What pigeon-hole do we belong in?

We don’t know precisely what public opinion in Scotland is regarding the ‘conflict’ but we do know that unionist parties generally, and Conservatives in particular, have no right to speak on our behalf. For Sunak, Starmer or anyone else to declare from the HoC despatch box or a TV studio in London that ‘Israel has that right’ or ‘the people of Scotland support Israel’ is an affront to the estimated 50% of voters who have voted repeatedly for independence and a second referendum. We have been palmed-off for the past nine years with an ever-shifting set of goalposts by a government more interested in zany virtue-signalling policies that have all-but destroyed whatever credibility the SNP had managed to amass in its 90-year history. We want these important statements, being made on our behalf, to come from people we elected and who work for parties headquartered in Scotland.

It doesn’t matter whether or not support for Palestine is regarded as a ‘left-wing’ preoccupation. The obvious corollary is that supporting Israel must be ‘right-wing’ and so the same old dichotomy emerges as with so many other issues. We reject this offensively simplistic approach to political discourse. As a relatively new voice in the debate we will surely be subjected to scrutiny from those whose primary concern is to pigeon-hole everyone. So, we welcome analysis and are prepared to argue our stance on any number of issues. Where we have no opinion or lack the expertise to be confident of a specific stance, we will admit as much and remain open to persuasion from those who do know what they’re talking about. If a truly objective reader scans our published material and concludes that we are extreme/moderate left/right, that’s fine by us. Where we happen to be situated on an imagined spectrum is of no interest to us and we will not be badgered by anyone else on that spectrum to shift our position in relation to them due to this or that topical issue. Likewise, we decide who we will converse with. We look forward to finding out what pigeon-hole we end up in.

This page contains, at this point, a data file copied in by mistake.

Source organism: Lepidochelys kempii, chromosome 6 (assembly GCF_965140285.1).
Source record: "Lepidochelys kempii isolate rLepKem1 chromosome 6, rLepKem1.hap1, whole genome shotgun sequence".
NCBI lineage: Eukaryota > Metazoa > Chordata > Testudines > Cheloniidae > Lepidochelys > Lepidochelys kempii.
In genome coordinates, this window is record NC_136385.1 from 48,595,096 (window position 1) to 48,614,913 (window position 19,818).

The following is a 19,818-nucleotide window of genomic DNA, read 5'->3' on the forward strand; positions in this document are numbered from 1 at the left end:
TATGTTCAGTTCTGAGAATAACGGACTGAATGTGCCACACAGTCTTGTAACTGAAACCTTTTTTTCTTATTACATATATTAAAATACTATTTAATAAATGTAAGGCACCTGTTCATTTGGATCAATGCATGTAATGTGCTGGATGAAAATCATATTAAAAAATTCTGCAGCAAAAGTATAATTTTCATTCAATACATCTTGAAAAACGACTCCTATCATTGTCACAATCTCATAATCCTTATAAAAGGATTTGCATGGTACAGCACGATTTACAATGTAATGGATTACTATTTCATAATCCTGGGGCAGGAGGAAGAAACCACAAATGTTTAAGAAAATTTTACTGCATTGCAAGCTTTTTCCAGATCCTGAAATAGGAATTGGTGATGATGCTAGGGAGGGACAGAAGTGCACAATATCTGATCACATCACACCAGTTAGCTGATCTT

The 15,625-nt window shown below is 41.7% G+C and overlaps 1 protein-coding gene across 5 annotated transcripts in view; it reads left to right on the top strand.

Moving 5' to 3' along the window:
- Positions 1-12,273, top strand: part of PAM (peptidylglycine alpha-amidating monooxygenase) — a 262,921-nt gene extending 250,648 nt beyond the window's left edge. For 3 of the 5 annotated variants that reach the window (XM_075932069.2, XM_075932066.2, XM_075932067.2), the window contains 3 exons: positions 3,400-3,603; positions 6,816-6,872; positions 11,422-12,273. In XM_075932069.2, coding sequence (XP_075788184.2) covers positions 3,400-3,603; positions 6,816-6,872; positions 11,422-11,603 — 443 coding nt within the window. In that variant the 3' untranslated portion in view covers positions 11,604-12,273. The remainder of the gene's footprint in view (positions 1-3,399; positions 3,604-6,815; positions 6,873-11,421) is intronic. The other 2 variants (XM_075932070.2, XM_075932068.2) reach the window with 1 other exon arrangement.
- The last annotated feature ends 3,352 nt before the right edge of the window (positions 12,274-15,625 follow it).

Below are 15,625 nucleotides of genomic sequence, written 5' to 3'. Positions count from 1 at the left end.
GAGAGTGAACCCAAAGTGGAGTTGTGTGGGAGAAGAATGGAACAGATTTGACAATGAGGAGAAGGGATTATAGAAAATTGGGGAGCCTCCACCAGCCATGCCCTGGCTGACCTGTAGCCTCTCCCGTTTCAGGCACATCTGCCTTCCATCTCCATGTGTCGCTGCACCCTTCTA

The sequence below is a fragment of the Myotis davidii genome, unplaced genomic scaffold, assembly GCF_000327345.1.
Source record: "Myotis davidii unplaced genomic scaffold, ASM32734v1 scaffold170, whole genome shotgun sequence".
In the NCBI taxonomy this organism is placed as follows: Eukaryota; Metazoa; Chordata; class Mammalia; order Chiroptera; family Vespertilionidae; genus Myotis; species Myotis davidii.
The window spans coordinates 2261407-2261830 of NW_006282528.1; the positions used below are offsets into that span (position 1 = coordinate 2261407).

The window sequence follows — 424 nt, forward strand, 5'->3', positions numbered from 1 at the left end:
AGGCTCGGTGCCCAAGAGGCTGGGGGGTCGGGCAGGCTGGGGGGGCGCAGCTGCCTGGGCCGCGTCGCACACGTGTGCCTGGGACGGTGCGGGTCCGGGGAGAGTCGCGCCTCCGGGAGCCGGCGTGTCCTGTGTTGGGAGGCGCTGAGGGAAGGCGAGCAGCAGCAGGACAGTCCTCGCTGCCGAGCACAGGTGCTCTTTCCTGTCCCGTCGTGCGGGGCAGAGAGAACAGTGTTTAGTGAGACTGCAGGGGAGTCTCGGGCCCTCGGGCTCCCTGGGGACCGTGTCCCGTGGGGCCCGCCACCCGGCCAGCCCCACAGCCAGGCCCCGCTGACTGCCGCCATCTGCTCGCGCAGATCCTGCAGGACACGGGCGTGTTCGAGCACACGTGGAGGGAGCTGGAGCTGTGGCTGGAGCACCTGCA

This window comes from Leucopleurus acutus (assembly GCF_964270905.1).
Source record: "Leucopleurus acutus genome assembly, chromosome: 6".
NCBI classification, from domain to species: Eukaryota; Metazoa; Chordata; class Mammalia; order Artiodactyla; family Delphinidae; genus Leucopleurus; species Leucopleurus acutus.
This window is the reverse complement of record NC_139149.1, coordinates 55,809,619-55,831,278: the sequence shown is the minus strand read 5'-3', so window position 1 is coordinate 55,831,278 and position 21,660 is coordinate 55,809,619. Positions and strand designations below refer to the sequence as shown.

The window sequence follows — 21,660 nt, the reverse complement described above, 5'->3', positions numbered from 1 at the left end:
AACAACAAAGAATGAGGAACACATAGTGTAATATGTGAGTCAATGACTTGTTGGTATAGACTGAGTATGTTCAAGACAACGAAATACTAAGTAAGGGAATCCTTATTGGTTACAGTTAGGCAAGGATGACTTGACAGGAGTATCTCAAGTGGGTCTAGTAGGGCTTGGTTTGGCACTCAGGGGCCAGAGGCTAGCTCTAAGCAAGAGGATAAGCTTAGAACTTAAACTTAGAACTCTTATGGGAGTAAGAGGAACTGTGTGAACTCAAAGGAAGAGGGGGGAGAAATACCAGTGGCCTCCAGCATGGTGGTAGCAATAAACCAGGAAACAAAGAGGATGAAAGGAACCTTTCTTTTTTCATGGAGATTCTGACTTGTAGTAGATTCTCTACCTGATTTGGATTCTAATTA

In the blogpost prior to this one we presented just a small fraction of the voluminous evidence of BBC bias against the Scottish independence movement. It should not be surprising that the British Broadcasting Corporation, when tasked with broadcasting news about the possible secession of its nearest and oldest colony, adopts a ‘British’ editorial voice. What is surprising is that so many Scots still trust that organisation and pay £159 annually for the benefit of being lied-to whilst avoiding a criminal record. What they are also paying for is the misrepresentation of their own views on a whole range of issues, from our participation in wars (declared or otherwise) to the definition of what a ‘woman’ is and the collection of empty glass bottles.